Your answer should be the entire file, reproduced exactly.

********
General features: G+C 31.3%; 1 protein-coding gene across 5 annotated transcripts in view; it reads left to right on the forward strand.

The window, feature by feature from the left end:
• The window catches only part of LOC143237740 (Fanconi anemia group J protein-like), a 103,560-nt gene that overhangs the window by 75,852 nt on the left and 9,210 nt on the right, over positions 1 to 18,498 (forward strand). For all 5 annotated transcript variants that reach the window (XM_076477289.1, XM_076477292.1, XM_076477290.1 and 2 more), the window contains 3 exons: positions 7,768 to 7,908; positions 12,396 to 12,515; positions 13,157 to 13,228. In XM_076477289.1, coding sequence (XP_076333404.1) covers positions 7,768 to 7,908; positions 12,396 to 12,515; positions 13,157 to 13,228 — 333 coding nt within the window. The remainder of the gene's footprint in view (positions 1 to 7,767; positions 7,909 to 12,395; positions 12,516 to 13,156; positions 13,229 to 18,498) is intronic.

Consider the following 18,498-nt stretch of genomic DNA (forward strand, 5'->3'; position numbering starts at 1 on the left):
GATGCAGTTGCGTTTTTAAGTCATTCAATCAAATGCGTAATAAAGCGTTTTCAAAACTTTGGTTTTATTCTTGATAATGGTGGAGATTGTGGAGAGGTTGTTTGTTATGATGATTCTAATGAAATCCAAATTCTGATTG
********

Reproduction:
General features: G+C 31.3%; 1 protein-coding gene across 5 annotated transcripts in view; it reads left to right on the forward strand.

The window, feature by feature from the left end:
• The window catches only part of LOC143237740 (Fanconi anemia group J protein-like), a 103,560-nt gene that overhangs the window by 75,852 nt on the left and 9,210 nt on the right, over positions 1 to 18,498 (forward strand). For all 5 annotated transcript variants that reach the window (XM_076477289.1, XM_076477292.1, XM_076477290.1 and 2 more), the window contains 3 exons: positions 7,768 to 7,908; positions 12,396 to 12,515; positions 13,157 to 13,228. In XM_076477289.1, coding sequence (XP_076333404.1) covers positions 7,768 to 7,908; positions 12,396 to 12,515; positions 13,157 to 13,228 — 333 coding nt within the window. The remainder of the gene's footprint in view (positions 1 to 7,767; positions 7,909 to 12,395; positions 12,516 to 13,156; positions 13,229 to 18,498) is intronic.

Consider the following 18,498-nt stretch of genomic DNA (forward strand, 5'->3'; position numbering starts at 1 on the left):
GATGCAGTTGCGTTTTTAAGTCATTCAATCAAATGCGTAATAAAGCGTTTTCAAAACTTTGGTTTTATTCTTGATAATGGTGGAGATTGTGGAGAGGTTGTTTGTTATGATGATTCTAATGAAATCCAAATTCTGATTG